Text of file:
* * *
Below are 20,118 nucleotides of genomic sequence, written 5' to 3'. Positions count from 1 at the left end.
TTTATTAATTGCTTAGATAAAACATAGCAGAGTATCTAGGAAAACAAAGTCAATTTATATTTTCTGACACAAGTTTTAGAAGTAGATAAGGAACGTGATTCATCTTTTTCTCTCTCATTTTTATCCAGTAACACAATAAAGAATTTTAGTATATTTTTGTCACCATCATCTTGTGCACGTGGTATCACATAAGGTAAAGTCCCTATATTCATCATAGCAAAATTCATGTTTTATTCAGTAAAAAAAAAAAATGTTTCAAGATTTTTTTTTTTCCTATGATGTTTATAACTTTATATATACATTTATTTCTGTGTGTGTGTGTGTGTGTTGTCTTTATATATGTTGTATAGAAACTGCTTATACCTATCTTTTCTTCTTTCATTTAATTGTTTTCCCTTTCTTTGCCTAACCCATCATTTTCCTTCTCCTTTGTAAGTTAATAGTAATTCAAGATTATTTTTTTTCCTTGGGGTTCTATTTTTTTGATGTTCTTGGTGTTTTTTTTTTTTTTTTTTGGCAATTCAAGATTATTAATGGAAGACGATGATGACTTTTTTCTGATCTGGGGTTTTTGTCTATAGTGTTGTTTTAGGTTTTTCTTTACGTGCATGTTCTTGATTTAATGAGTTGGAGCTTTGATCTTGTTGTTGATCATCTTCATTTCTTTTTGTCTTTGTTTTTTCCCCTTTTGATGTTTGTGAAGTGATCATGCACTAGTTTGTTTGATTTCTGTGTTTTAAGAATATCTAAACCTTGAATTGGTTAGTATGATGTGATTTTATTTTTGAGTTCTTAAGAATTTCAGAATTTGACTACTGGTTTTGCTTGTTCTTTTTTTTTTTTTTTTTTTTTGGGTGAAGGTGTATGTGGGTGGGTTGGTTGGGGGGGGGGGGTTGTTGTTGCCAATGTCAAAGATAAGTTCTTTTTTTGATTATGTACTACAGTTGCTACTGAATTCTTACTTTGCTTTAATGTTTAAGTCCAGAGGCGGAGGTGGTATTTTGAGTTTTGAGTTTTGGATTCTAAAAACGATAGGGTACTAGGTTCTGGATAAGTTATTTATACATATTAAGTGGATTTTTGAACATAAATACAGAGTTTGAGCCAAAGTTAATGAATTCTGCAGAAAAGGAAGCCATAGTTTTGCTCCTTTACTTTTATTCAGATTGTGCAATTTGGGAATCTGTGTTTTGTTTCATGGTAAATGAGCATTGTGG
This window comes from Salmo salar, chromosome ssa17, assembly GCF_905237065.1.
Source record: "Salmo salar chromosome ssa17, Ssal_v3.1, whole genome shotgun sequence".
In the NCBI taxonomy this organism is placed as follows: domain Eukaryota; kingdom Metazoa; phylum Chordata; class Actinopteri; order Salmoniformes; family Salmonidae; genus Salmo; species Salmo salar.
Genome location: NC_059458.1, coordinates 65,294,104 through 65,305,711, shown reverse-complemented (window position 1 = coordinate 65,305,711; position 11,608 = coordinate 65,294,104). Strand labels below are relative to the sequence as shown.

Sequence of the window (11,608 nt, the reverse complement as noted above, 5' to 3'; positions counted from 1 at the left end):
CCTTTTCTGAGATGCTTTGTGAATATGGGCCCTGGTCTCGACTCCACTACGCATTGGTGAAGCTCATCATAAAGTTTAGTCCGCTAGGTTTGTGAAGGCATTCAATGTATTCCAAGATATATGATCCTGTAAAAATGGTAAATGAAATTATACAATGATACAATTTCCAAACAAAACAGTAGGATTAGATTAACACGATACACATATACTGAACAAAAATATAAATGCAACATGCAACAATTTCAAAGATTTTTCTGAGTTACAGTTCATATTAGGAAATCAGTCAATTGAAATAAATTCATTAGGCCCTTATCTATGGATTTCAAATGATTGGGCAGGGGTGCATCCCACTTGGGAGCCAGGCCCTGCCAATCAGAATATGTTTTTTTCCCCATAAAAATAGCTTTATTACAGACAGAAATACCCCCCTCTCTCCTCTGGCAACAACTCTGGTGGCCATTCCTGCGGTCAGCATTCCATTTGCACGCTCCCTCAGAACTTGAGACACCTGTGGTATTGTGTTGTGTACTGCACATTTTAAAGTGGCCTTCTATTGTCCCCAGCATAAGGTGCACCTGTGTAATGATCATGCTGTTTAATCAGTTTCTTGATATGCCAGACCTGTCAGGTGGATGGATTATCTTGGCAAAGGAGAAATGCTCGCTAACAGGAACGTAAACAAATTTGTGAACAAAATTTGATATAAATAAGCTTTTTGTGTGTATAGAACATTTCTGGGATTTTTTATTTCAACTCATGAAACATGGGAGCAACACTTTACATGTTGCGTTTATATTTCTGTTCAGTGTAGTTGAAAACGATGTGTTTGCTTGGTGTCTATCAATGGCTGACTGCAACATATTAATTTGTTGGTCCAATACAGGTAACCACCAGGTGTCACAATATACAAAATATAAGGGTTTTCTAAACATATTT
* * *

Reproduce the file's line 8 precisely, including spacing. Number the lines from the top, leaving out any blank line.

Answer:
CCTTTTCTGAGATGCTTTGTGAATATGGGCCCTGGTCTCGACTCCACTACGCATTGGTGAAGCTCATCATAAAGTTTAGTCCGCTAGGTTTGTGAAGGCATTCAATGTATTCCAAGATATATGATCCTGTAAAAATGGTAAATGAAATTATACAATGATACAATTTCCAAACAAAACAGTAGGATTAGATTAACACGATACACATATACTGAACAAAAATATAAATGCAACATGCAACAATTTCAAAGATTTTTCTGAGTTACAGTTCATATTAGGAAATCAGTCAATTGAAATAAATTCATTAGGCCCTTATCTATGGATTTCAAATGATTGGGCAGGGGTGCATCCCACTTGGGAGCCAGGCCCTGCCAATCAGAATATGTTTTTTTCCCCATAAAAATAGCTTTATTACAGACAGAAATACCCCCCTCTCTCCTCTGGCAACAACTCTGGTGGCCATTCCTGCGGTCAGCATTCCATTTGCACGCTCCCTCAGAACTTGAGACACCTGTGGTATTGTGTTGTGTACTGCACATTTTAAAGTGGCCTTCTATTGTCCCCAGCATAAGGTGCACCTGTGTAATGATCATGCTGTTTAATCAGTTTCTTGATATGCCAGACCTGTCAGGTGGATGGATTATCTTGGCAAAGGAGAAATGCTCGCTAACAGGAACGTAAACAAATTTGTGAACAAAATTTGATATAAATAAGCTTTTTGTGTGTATAGAACATTTCTGGGATTTTTTATTTCAACTCATGAAACATGGGAGCAACACTTTACATGTTGCGTTTATATTTCTGTTCAGTGTAGTTGAAAACGATGTGTTTGCTTGGTGTCTATCAATGGCTGACTGCAACATATTAATTTGTTGGTCCAATACAGGTAACCACCAGGTGTCACAATATACAAAATATAAGGGTTTTCTAAACATATTT